What Is Carotid Artery Disease?
Carotid arteries are the main blood vessels in your neck that send blood to your eyes and brain. There are two carotid arteries in your neck: one on the right side and one on the left side. Carotid artery disease is when blood flow through your carotid artery is blocked. Without enough oxygen from blood, your eyes and brain do not work properly. You may notice that one side of your body is weak or numb, and you may lose vision on this side of your body.
What causes carotid artery disease?
A buildup of material in your arteries causes a plaque to form. This buildup eventually narrows or hardens the arteries. Pieces of plaque can break off into the blood stream, slowing or blocking blood flow to the eyes and brain.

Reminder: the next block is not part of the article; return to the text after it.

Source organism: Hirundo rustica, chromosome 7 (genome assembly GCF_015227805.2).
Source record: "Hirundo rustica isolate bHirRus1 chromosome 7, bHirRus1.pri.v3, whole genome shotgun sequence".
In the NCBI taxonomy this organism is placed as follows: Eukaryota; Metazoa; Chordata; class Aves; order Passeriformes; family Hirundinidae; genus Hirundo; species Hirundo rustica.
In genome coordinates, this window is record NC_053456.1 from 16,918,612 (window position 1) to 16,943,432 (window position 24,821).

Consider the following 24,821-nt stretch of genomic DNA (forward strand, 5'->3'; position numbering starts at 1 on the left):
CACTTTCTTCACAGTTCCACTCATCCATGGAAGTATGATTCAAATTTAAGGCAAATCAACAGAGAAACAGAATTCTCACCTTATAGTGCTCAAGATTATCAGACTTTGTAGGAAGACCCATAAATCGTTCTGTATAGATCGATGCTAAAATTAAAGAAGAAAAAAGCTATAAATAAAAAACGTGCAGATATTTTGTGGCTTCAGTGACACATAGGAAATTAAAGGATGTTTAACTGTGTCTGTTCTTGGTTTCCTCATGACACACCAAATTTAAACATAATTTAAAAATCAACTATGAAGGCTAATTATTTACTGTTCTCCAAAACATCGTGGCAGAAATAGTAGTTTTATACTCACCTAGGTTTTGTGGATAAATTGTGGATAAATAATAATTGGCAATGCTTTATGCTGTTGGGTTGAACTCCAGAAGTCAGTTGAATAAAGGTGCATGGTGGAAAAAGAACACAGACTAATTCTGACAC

Vision problems may be warning signs of carotid artery disease
Know the warning signs of a possible blocked carotid artery. If you have these symptoms, call your primary care doctor or ophthalmologist right away.
- Vision that seems like a curtain is being drawn over your eye. This could be due to a temporary blockage in your carotid artery, called a TIA (transient ischemic attack, or “mini-stroke”). It may last a few minutes to an hour. This could be a warning sign that you may soon have a blocked carotid artery. Call your doctor right away.
- Loss of side vision or total vision loss. This, along with muscle weakness or paralysis on one side of your body, may be a stroke. This can happen when the carotid artery is completely blocked. Do not wait—get help right away if you think you are having a stroke.